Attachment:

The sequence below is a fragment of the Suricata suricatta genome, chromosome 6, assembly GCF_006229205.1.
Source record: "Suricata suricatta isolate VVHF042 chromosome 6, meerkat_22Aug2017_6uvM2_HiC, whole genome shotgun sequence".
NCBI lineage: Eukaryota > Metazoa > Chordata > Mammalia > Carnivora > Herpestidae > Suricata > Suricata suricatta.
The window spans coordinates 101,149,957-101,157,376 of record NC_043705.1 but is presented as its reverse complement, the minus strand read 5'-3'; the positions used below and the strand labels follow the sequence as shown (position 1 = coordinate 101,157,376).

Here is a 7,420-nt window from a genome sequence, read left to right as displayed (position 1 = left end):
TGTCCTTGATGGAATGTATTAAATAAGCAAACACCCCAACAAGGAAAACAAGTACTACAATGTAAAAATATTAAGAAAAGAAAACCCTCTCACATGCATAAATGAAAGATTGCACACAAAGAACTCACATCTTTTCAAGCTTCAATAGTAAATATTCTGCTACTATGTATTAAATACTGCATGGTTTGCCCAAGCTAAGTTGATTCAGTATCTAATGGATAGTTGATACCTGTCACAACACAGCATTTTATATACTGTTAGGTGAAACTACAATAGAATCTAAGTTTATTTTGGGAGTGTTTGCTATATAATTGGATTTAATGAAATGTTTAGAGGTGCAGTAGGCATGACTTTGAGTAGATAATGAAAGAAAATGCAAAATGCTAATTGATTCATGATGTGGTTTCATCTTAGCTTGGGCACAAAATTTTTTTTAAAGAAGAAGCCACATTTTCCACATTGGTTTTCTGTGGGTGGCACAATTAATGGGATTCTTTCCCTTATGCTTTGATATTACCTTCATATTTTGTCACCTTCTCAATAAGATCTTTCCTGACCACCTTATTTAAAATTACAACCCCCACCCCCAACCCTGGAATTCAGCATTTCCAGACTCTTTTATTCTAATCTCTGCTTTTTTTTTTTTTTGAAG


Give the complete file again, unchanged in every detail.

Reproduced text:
The sequence below is a fragment of the Suricata suricatta genome, chromosome 6, assembly GCF_006229205.1.
Source record: "Suricata suricatta isolate VVHF042 chromosome 6, meerkat_22Aug2017_6uvM2_HiC, whole genome shotgun sequence".
NCBI lineage: Eukaryota > Metazoa > Chordata > Mammalia > Carnivora > Herpestidae > Suricata > Suricata suricatta.
The window spans coordinates 101,149,957-101,157,376 of record NC_043705.1 but is presented as its reverse complement, the minus strand read 5'-3'; the positions used below and the strand labels follow the sequence as shown (position 1 = coordinate 101,157,376).

Here is a 7,420-nt window from a genome sequence, read left to right as displayed (position 1 = left end):
TGTCCTTGATGGAATGTATTAAATAAGCAAACACCCCAACAAGGAAAACAAGTACTACAATGTAAAAATATTAAGAAAAGAAAACCCTCTCACATGCATAAATGAAAGATTGCACACAAAGAACTCACATCTTTTCAAGCTTCAATAGTAAATATTCTGCTACTATGTATTAAATACTGCATGGTTTGCCCAAGCTAAGTTGATTCAGTATCTAATGGATAGTTGATACCTGTCACAACACAGCATTTTATATACTGTTAGGTGAAACTACAATAGAATCTAAGTTTATTTTGGGAGTGTTTGCTATATAATTGGATTTAATGAAATGTTTAGAGGTGCAGTAGGCATGACTTTGAGTAGATAATGAAAGAAAATGCAAAATGCTAATTGATTCATGATGTGGTTTCATCTTAGCTTGGGCACAAAATTTTTTTTAAAGAAGAAGCCACATTTTCCACATTGGTTTTCTGTGGGTGGCACAATTAATGGGATTCTTTCCCTTATGCTTTGATATTACCTTCATATTTTGTCACCTTCTCAATAAGATCTTTCCTGACCACCTTATTTAAAATTACAACCCCCACCCCCAACCCTGGAATTCAGCATTTCCAGACTCTTTTATTCTAATCTCTGCTTTTTTTTTTTTTTGAAG